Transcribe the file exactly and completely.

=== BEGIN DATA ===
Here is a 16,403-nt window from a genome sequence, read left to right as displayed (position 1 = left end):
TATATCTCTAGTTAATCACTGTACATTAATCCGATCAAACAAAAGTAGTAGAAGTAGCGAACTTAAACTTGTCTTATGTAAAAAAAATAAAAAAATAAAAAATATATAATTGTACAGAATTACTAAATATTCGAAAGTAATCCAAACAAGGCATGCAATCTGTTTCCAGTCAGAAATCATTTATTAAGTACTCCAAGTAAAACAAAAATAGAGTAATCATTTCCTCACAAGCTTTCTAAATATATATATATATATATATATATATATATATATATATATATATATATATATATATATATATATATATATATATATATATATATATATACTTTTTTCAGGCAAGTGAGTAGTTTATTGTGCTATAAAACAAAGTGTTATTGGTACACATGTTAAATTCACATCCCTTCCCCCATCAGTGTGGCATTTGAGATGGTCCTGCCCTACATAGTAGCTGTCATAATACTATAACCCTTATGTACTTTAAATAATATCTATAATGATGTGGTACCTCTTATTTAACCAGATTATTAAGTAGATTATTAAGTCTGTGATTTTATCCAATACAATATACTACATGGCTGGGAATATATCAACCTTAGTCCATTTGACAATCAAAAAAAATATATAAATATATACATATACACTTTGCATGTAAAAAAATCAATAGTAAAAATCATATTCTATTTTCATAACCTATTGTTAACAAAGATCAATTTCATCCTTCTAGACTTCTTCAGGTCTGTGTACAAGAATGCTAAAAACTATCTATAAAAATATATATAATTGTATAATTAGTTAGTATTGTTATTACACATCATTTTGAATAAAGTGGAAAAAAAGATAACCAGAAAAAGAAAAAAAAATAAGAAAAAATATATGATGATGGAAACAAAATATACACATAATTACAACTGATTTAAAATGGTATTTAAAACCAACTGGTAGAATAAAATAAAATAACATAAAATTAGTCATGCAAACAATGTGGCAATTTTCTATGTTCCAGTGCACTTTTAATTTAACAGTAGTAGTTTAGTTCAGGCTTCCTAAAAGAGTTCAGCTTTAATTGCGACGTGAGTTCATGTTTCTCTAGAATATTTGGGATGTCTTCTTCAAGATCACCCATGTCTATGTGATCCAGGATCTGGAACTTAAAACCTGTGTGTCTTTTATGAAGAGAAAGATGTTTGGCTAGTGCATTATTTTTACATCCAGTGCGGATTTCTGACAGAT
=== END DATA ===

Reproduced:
Here is a 16,403-nt window from a genome sequence, read left to right as displayed (position 1 = left end):
TATATCTCTAGTTAATCACTGTACATTAATCCGATCAAACAAAAGTAGTAGAAGTAGCGAACTTAAACTTGTCTTATGTAAAAAAAATAAAAAAATAAAAAATATATAATTGTACAGAATTACTAAATATTCGAAAGTAATCCAAACAAGGCATGCAATCTGTTTCCAGTCAGAAATCATTTATTAAGTACTCCAAGTAAAACAAAAATAGAGTAATCATTTCCTCACAAGCTTTCTAAATATATATATATATATATATATATATATATATATATATATATATATATATATATATATATATATATATATATATATATATATATATATACTTTTTTCAGGCAAGTGAGTAGTTTATTGTGCTATAAAACAAAGTGTTATTGGTACACATGTTAAATTCACATCCCTTCCCCCATCAGTGTGGCATTTGAGATGGTCCTGCCCTACATAGTAGCTGTCATAATACTATAACCCTTATGTACTTTAAATAATATCTATAATGATGTGGTACCTCTTATTTAACCAGATTATTAAGTAGATTATTAAGTCTGTGATTTTATCCAATACAATATACTACATGGCTGGGAATATATCAACCTTAGTCCATTTGACAATCAAAAAAAATATATAAATATATACATATACACTTTGCATGTAAAAAAATCAATAGTAAAAATCATATTCTATTTTCATAACCTATTGTTAACAAAGATCAATTTCATCCTTCTAGACTTCTTCAGGTCTGTGTACAAGAATGCTAAAAACTATCTATAAAAATATATATAATTGTATAATTAGTTAGTATTGTTATTACACATCATTTTGAATAAAGTGGAAAAAAAGATAACCAGAAAAAGAAAAAAAAATAAGAAAAAATATATGATGATGGAAACAAAATATACACATAATTACAACTGATTTAAAATGGTATTTAAAACCAACTGGTAGAATAAAATAAAATAACATAAAATTAGTCATGCAAACAATGTGGCAATTTTCTATGTTCCAGTGCACTTTTAATTTAACAGTAGTAGTTTAGTTCAGGCTTCCTAAAAGAGTTCAGCTTTAATTGCGACGTGAGTTCATGTTTCTCTAGAATATTTGGGATGTCTTCTTCAAGATCACCCATGTCTATGTGATCCAGGATCTGGAACTTAAAACCTGTGTGTCTTTTATGAAGAGAAAGATGTTTGGCTAGTGCATTATTTTTACATCCAGTGCGGATTTCTGACAGAT